The 17-year-old prodigy stunned world No.147 Dart 6-0, 6-3 to book her place in the women’s final on Sunday with a majestic performance at St. George’s Hill Lawn Tennis Club.
Dart’s patience was tested throughout the match as she struggled for the form that saw her reach the third round at Wimbledon last year, littering her game with unforced errors as Raducanu blew her away. Dart allegedly had regular pops at both her opponent and the umpire but Raducanu, still a teenager, says she thrives under that atmosphere.
“It did get a bit intense and there were a few comments,” she said.
“In the heat of the battle you say and do things that you don’t necessarily mean, so you can’t really look that deep into it. A lot of the stuff was at her end so I couldn’t hear, and I just heard from my coach that there were a lot of comments. She would walk past me and she would say something under her breath. I couldn’t make out what she was saying, but when that happens they’re under pressure.”
“That’s how I take it – when they’re coming out with all of this stuff trying to disrupt your rhythm, I take it as they’re trying to vent their energy and they’re just channelling into me. So she’s actually feeling the pressure, and I was enjoying it. For sure! [I thrive off that]”
Raducanu kept her cool to sparkle under the glittering Weybridge lights, delivering a memorable performance to tee up a clash against British No.7 Jodie Burrage. Dart was at far from her fluent best in the last four bout, getting ‘stuffed’ in straight sets after struggling with a groin injury through lockdown.
The British No.3 played down any talk of on-court tension and says she won’t be losing any sleep over the outcome.
“I got stuffed love and three, so I’m not sure how it could be tense!” the 24-year-old said.
“I’m not going to dwell on this at all. It’s one match and one match doesn’t define you.
“Your ranking defines where you’re at. It will be interesting once we get back to the main tour.”
Burrage will meet Raducanu on Sunday after beating Eden Silva in her semi-final, with Silva retiring through injury when Burrage was well-placed at 6-2, 1-0 up.
Liam Broady was forced to go to the ‘trenches’ against James Ward but reckons his resilience is the asset that’s placed him in the final. The British No.6 won a semi-final epic against the experienced Ward, clinching the super tie-break 10-7 to book a date with Ryan Peniston. Broady had to dig deep to come from behind but says if there’s one thing he represents as a tennis player, it’s graft and determination.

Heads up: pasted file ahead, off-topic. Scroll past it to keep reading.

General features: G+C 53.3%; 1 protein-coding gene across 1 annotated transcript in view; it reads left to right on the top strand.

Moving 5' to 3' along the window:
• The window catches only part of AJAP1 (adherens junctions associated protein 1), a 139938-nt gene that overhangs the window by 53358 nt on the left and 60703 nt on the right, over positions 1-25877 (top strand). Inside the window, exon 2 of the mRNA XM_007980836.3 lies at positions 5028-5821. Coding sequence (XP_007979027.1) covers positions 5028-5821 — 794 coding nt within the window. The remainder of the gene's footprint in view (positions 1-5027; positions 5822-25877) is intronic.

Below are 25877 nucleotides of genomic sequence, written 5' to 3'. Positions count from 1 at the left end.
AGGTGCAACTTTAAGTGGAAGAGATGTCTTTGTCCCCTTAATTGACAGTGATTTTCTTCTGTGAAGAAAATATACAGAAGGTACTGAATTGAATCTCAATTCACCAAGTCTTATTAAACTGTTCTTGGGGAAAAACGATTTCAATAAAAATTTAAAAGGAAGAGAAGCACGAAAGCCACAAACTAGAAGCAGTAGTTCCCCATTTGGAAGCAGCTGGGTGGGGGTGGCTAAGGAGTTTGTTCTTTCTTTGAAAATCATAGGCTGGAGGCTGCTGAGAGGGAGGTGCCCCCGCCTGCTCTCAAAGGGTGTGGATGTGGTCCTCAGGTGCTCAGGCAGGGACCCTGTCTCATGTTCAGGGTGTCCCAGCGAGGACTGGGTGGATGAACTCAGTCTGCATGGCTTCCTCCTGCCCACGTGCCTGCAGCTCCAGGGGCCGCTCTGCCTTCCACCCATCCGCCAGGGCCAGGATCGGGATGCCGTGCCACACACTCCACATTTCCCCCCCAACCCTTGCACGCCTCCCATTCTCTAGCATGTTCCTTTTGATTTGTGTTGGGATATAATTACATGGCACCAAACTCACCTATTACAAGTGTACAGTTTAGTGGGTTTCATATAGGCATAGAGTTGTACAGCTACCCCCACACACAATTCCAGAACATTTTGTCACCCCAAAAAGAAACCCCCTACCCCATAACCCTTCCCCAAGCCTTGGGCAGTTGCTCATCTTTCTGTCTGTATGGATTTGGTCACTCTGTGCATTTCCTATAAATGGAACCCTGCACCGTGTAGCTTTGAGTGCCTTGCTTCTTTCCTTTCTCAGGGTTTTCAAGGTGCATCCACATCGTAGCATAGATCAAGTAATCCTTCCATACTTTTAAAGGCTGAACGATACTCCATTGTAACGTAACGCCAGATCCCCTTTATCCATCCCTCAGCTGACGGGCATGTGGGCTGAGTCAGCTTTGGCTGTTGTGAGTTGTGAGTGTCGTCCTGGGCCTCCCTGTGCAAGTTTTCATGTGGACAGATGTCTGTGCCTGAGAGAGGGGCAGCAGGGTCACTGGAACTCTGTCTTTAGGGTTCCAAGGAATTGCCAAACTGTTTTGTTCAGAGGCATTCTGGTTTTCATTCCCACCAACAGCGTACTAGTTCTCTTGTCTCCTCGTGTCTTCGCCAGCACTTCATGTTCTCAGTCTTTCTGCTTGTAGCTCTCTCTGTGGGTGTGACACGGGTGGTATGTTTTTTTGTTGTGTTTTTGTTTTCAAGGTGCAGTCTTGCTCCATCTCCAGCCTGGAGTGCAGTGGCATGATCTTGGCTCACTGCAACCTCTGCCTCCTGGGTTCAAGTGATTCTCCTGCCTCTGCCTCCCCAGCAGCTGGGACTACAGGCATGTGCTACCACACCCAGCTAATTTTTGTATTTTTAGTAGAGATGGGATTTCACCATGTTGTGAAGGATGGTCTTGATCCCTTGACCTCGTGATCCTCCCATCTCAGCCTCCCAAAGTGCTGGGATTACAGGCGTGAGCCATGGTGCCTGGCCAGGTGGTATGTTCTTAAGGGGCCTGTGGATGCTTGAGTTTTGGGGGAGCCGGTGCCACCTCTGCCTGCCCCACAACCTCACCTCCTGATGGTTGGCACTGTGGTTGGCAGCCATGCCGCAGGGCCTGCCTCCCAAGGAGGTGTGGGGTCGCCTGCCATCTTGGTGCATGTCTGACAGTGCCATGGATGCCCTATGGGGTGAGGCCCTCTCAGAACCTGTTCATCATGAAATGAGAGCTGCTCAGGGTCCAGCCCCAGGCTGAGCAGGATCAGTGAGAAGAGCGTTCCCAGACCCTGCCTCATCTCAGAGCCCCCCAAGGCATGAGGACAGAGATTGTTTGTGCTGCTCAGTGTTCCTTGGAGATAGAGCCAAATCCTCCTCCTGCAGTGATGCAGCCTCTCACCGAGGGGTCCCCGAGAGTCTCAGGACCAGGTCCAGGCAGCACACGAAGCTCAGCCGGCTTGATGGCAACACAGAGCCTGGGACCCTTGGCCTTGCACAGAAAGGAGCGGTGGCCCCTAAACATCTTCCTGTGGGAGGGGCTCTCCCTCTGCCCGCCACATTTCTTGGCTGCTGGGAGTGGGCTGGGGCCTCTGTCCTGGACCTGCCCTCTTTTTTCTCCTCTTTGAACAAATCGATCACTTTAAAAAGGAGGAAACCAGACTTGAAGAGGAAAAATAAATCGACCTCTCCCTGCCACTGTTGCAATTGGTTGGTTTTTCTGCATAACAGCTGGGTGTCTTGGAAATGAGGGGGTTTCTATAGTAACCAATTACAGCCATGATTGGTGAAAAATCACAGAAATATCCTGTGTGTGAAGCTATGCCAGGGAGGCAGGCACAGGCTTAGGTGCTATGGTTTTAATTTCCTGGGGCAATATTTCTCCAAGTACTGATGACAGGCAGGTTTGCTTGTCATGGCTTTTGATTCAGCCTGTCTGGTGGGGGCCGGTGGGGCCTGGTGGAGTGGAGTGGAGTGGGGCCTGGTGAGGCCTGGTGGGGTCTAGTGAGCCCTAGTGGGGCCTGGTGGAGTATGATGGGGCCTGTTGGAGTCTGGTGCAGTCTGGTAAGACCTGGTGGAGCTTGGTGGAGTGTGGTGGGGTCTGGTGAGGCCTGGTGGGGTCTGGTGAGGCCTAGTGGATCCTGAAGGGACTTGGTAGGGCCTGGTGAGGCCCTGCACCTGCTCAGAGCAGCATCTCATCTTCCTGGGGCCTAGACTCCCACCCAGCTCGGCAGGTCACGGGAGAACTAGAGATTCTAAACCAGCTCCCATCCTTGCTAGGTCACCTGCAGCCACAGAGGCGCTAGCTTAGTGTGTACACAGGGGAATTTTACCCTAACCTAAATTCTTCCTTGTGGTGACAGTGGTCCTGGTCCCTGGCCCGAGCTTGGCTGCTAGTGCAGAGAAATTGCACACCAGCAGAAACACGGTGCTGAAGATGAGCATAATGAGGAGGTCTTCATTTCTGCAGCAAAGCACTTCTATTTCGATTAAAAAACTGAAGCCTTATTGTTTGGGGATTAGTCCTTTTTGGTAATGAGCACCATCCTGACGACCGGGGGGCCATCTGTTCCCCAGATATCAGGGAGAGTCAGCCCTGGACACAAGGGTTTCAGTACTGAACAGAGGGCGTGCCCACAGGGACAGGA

“Against guys like James, he makes you have to go to the trenches and fight it out,” the 26-year-old said. You have to just try and stay quiet, keep focused and concentrate on doing what it takes to win. I think one thing people would say that I am, and I do sometimes, is grind out a few wins in tough situations. It happened again today – I felt good out there and came away with the win.”
Peniston toppled Dan Cox in a thrilling encounter in the day’s second semi-final, winning his tie-break ‘buster’ by the same margin as Broady to end the 29-year-old’s winning streak. Cox had impressed in the pool stages and took the first set 7-5, before British No.11 Peniston restored parity – with a 6-0 win – and then held his nerve when it mattered.
24 leading players in the widely-billed Premier League of tennis were whittled down to eight ahead of semi-final Saturday, with the likes of Naomi Broady, Sarah Beth Grey, Arthur Fery and Anton Matusevich all featuring in the original draw.
The innovative format was devised by Andy Murray’s coach, Jamie Delgado, with players on Classic Week being split into two boxes of six ahead of finals weekend on August 15th and 16th. Julian Cash continued his brilliant run of form in tie-breaks with a 10-6 triumph over Alastair Gray, while Luke Johnson toppled Mark Whitehouse 7-6, 7-6 in one of the day’s other early games.
Billy Harris produced a gutsy display to beat Fery 10-5 in his tie-break, marking his 41st consecutive day playing in Weybridge in style. The Isle of Man star has played in every individual qualifying week of the series since July 6 and is showing no signs of fatigue in Surrey, beating Broady on Wednesday, and now Fery, to outline all his physical fortitude.
Henry Patten beat tournament newcomer Tom Hands in straight sets while on the women’s side, Emily Appleton beat Sonay Kartal on a tie-break and Freya Christie bounced back from her Friday defeat with a win over Nadia Rawson. Emily Arbuthnott beat Eliz Maloney after the 20-year-old retired hurt – with Arbuthnott one set up at the time – while Naomi Broady beat Grey 10-7 in a super tie-break in the final game of the day.